If comments from city leaders are any indication, the city will not allocate any additional money from the city budget to provide affordable housing to low-income families in the near future.
Speaking at an informal Council meeting Monday, Colorado Springs City Council members supported many recommendations of a city-appointed committee set up two years ago to study the city's housing crunch and to recommend potential solutions.
Among other things, the committee suggested that the city encourage low-income housing by streamlining the development process for developers of affordable housing; promote the use of manufactured homes; consider providing utility lines at no cost to developers of affordable housing; and allow residents with "accessory" garages or outbuildings to fill those units with tenants.
But a majority of Council members said they were wary of another key committee recommendation: a housing trust fund that would be used to leverage private, federal and non-profit contributions. The committee suggested a range of potential revenue sources for the trust fund, from new sales taxes to development fees.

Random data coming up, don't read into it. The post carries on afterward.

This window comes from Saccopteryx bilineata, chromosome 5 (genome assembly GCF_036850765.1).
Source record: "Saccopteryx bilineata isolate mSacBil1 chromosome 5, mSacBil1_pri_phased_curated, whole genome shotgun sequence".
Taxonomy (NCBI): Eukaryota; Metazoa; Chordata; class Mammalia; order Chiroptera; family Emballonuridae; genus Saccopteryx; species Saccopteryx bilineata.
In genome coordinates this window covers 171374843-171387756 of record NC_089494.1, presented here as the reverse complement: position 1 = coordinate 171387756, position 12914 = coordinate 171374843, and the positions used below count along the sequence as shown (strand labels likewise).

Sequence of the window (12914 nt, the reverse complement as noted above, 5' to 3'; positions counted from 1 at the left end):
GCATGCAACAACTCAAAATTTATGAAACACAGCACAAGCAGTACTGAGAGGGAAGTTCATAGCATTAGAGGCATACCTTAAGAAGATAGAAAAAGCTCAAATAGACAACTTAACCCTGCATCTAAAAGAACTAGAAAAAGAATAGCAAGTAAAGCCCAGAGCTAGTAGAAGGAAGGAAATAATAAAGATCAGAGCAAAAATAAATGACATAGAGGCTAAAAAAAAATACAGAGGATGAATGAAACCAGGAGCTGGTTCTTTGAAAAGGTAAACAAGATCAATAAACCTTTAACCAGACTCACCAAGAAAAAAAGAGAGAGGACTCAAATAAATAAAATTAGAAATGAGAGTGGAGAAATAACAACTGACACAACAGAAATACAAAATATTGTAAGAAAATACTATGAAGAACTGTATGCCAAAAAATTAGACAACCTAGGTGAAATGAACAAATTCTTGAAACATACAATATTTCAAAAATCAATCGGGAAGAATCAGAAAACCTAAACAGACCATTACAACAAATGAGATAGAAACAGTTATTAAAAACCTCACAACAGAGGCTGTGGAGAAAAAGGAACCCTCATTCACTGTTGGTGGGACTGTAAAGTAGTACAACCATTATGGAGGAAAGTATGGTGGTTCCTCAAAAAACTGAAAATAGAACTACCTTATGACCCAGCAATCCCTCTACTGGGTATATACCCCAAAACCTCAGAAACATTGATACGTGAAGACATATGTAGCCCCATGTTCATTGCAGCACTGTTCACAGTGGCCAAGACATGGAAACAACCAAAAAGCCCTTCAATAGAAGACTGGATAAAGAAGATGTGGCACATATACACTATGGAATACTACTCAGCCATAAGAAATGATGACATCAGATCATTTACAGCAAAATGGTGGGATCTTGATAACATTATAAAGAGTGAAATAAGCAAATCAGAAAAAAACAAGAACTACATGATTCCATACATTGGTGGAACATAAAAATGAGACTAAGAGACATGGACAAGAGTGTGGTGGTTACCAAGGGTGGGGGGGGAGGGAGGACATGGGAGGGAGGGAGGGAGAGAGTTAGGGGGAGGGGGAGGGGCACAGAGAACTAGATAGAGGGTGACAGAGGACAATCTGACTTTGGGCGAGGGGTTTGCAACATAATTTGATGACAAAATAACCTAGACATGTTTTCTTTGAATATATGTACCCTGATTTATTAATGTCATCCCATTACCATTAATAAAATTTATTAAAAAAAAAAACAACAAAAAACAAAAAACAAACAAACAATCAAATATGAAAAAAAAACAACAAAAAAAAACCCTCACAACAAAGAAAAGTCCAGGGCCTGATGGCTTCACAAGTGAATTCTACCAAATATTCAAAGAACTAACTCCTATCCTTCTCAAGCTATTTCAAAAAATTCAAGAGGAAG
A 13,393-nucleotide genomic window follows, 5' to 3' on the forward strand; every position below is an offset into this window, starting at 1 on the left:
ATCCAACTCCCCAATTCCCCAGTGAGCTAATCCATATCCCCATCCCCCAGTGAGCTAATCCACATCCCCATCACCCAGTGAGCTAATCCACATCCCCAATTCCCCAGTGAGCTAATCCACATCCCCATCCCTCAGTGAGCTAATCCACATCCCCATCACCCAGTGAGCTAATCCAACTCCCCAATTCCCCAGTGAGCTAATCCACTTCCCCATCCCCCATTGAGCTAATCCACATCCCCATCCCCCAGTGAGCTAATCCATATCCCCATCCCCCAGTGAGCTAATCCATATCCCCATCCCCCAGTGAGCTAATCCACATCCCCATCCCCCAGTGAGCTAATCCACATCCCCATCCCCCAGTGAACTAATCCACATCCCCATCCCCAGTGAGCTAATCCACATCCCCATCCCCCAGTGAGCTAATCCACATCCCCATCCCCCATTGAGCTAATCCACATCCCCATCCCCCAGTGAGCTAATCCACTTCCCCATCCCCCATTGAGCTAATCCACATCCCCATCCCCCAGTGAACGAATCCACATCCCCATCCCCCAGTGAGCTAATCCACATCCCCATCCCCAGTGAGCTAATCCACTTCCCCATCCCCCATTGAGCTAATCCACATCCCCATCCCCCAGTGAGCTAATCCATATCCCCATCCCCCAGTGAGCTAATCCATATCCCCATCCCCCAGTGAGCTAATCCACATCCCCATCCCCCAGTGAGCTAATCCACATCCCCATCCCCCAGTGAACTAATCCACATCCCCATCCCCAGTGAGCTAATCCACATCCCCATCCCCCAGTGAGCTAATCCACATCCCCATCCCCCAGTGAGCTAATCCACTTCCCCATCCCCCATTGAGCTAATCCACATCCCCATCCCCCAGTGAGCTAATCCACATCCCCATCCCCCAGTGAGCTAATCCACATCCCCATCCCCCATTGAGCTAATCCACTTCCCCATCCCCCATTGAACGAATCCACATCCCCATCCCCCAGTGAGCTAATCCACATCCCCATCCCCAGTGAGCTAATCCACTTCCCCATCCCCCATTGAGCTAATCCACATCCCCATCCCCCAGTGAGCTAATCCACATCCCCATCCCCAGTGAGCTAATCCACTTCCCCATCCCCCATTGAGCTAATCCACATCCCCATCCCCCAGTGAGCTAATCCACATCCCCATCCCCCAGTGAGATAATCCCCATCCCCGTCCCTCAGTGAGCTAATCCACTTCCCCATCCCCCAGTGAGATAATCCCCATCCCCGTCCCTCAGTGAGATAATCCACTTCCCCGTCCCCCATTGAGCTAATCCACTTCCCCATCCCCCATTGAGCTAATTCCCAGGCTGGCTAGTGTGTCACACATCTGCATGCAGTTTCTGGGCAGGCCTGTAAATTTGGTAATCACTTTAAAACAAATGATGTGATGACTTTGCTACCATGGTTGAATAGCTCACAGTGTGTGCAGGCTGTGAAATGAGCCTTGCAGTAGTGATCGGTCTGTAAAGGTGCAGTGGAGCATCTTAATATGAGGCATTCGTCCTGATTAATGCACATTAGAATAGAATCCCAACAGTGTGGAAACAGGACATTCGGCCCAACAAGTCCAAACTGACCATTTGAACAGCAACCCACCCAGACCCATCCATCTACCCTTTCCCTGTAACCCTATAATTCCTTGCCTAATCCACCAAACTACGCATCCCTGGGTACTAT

Citing the current budget shortfall, along with local voters' general unwillingness to support tax hikes, Council members all but nixed the idea. "I'm personally very nervous about this idea," said Councilwoman Joanne Colt. "I don't see how, in the future, the city is going to have the resources."
In the end, the council member said, staff could continue exploring the trust-fund idea as long as it would not require any additional money from the city's general fund. Last year, the city spent $228,685 for housing-related programs.
On Monday, members of the Housing Advocacy Coalition picketed the city administration building in support of a greater city commitment to low-income homes. But they are not the only ones upset by the Council's unwillingness to put real dollars toward affordable housing.
"I've heard all of these council people talk with heart and feeling about the need for affordable housing," said a visibly disappointed Dottie Harman, a citizen volunteer who served for more than two years on the affordable-housing committee. "What we need is for them to do is to take it to the next level. From what I saw today, the leadership on this issue is not great."
Without any city money, she suggested, it will be hard to leverage adequate outside funding. "I'm all for public-private partnerships. I just thought the city was going to be a partner in that process," she said.
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